What happened To the Drones
The weather has started cooling in NE Ga, and hive activity has changed with the season. One very noticeable change is the drone activity. As I walk the bee yard observing the hives and performing final inspections of the season, it is not uncommon to see lots of drones wandering around under the hives, or to find piles of dead bees drones on the ground. In the fall, this is a sure sign the male honeybee has been evicted from his home.
The cool air of fall signals the nearing end to the beekeepers season. While we perform final inspections and begin to clean up activities, the honeybees perform a clean up of their own. The worker bees serve an eviction notice, and kick the drones to the curb! They are banished from the hive and left to starve or freeze to death.
The question new beekeepers may be asking is, “Why?” To answer that you first have to understand the role of the drone to the hive and look at what they don’t do for the hive.
- They do not build comb.
- They do not gather nectar or pollen.
- They do not protect the hive.
- Some books say they don’t even feed themselves, the worker bees have to feed them!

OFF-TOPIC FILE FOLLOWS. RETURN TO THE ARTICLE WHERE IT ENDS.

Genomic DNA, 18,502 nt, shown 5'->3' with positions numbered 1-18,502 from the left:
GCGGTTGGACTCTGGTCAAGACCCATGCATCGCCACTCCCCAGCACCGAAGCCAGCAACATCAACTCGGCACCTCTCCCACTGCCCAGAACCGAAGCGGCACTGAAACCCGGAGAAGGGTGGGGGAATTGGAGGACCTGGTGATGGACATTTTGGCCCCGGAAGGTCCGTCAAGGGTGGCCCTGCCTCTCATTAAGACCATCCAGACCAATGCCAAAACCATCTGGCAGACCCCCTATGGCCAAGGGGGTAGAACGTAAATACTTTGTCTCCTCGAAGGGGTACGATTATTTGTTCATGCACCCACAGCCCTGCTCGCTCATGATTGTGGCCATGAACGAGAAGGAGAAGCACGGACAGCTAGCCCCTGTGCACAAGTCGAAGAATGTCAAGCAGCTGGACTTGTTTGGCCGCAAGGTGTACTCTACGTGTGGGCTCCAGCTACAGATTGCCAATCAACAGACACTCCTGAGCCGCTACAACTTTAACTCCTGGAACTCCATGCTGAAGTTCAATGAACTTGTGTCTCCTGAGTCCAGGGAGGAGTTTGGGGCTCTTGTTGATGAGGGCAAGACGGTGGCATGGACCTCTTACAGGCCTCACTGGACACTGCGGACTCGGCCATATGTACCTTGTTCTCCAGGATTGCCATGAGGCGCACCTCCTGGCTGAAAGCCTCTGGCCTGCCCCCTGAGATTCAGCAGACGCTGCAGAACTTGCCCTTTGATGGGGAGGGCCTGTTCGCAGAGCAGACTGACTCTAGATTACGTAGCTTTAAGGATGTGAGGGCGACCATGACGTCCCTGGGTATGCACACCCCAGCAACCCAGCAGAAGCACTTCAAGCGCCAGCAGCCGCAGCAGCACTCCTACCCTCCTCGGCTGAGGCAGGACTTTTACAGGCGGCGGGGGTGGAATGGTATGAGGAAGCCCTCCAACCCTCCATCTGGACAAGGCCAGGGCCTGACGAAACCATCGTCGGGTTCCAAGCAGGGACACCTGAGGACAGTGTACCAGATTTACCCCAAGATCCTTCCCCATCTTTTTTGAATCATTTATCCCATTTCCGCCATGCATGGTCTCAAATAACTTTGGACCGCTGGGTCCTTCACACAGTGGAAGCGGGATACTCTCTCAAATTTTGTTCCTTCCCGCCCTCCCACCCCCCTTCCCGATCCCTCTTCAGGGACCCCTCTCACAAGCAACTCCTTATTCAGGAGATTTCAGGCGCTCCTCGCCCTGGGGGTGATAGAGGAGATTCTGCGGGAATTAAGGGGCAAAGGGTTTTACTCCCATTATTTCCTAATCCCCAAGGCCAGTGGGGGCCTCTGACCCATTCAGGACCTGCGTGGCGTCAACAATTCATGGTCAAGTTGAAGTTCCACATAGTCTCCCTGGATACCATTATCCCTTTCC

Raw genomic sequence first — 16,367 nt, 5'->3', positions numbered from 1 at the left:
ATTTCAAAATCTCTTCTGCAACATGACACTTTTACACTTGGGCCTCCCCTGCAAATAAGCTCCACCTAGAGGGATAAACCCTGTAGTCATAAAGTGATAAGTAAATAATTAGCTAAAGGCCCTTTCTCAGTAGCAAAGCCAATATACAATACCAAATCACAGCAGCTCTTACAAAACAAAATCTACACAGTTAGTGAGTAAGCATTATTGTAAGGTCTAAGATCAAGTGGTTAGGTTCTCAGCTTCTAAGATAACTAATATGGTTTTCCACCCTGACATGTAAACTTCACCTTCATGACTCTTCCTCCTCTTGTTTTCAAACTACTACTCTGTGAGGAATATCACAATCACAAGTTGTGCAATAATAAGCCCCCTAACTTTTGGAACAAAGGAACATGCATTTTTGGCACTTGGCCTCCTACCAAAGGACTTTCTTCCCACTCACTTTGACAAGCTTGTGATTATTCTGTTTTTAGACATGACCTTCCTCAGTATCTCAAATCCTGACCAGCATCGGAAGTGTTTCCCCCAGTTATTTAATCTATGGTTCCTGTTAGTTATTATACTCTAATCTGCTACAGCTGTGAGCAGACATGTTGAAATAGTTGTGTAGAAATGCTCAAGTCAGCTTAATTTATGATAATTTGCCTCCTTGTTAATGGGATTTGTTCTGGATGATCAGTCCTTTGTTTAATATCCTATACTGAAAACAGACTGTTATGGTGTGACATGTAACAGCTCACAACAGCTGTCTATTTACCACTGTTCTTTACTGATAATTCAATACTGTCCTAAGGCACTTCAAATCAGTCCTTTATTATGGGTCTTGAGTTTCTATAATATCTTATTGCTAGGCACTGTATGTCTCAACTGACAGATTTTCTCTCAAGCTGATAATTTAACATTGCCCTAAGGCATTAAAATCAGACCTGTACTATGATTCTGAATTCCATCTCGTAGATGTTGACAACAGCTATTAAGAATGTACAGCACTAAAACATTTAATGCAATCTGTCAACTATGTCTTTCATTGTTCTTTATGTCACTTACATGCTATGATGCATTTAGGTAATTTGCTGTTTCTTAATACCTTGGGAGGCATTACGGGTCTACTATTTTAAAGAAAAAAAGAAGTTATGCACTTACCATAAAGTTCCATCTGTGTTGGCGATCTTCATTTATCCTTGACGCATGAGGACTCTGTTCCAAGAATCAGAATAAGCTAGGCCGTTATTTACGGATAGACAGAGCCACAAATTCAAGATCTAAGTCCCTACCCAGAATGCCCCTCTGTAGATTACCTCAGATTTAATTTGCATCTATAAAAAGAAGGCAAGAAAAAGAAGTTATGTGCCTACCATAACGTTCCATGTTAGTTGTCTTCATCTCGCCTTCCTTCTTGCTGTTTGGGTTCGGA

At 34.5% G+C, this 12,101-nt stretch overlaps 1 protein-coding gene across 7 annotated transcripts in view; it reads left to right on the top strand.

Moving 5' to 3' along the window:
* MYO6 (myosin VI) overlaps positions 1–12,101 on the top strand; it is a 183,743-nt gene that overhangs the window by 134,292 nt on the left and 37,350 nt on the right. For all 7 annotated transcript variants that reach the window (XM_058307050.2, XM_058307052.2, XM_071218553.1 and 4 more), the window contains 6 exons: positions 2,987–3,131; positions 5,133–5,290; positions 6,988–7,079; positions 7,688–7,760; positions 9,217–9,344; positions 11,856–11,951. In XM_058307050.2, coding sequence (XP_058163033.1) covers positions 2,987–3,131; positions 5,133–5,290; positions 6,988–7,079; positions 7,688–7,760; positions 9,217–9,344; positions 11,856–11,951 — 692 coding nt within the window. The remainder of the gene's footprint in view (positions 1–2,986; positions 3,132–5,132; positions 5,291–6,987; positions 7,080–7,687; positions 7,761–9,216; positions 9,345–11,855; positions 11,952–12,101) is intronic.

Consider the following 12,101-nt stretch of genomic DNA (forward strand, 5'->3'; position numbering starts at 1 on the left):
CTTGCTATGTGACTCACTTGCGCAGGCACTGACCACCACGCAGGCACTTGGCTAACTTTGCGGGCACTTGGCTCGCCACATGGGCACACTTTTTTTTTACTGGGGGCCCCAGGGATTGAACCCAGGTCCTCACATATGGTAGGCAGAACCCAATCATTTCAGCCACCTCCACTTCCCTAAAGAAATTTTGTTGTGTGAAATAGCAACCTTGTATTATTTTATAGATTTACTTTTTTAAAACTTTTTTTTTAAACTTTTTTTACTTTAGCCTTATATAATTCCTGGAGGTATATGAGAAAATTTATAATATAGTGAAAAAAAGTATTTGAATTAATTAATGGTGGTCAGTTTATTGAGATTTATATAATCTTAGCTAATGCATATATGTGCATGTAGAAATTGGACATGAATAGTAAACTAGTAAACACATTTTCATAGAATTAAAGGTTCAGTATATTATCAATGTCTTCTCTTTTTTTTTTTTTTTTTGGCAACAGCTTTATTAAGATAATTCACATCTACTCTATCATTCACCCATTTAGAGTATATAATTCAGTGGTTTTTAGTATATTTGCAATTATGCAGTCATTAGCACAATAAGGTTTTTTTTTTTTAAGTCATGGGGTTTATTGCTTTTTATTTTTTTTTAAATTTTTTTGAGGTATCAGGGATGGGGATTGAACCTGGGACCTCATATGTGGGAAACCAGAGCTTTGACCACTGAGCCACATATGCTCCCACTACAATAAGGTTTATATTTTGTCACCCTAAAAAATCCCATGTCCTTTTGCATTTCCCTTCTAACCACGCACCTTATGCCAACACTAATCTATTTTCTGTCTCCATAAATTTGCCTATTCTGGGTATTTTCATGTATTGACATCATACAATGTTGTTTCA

- As a matter of fact, drones are useless except for mating with a queen. They venture from the hive each day and go hand out at the drone congregation area and wait for a queen to fly by in hopes of mating with her after which they promptly die.
So to ensure having enough stores for the queen, the workers and any brood that may be reared during the winter, the drones are expelled. The hive will not spare the food to feed the drones.
In my bee yards, I have observed this banishment play out in a variety of ways.
- I have watched drones simply be prevented from entering the hive. The guard bees block their way or sometimes they will drag them to the edge and throw them off.
- I have been inspecting a hive and watched one or two bees grab a drone and drag him out of the hive. Sometimes they throw him over the edge and sometimes they fly away with him.
- I have watched them wander around on the outside of the hive and on the ground. Some of them had their wings chewed on. The wings looked very ragged and they resembled varroa mite symptoms. (When in doubt of the cause, INSPECT!)
The worst thing I have observed is the removal of drone pupae from their capped cells. The pupae were on the ground and on the hive porch. Seeing this was very distressing and caused me to check the pupae for varroa also.
I hope this helps prepare you for some of the possible occurrences in the bee yard during the fall months. If you are not sure of what you are seeing, try finding a seasoned beekeeper to ask questions, and inspect your hive! I believe if something is wrong it is better to treat it late than not at all.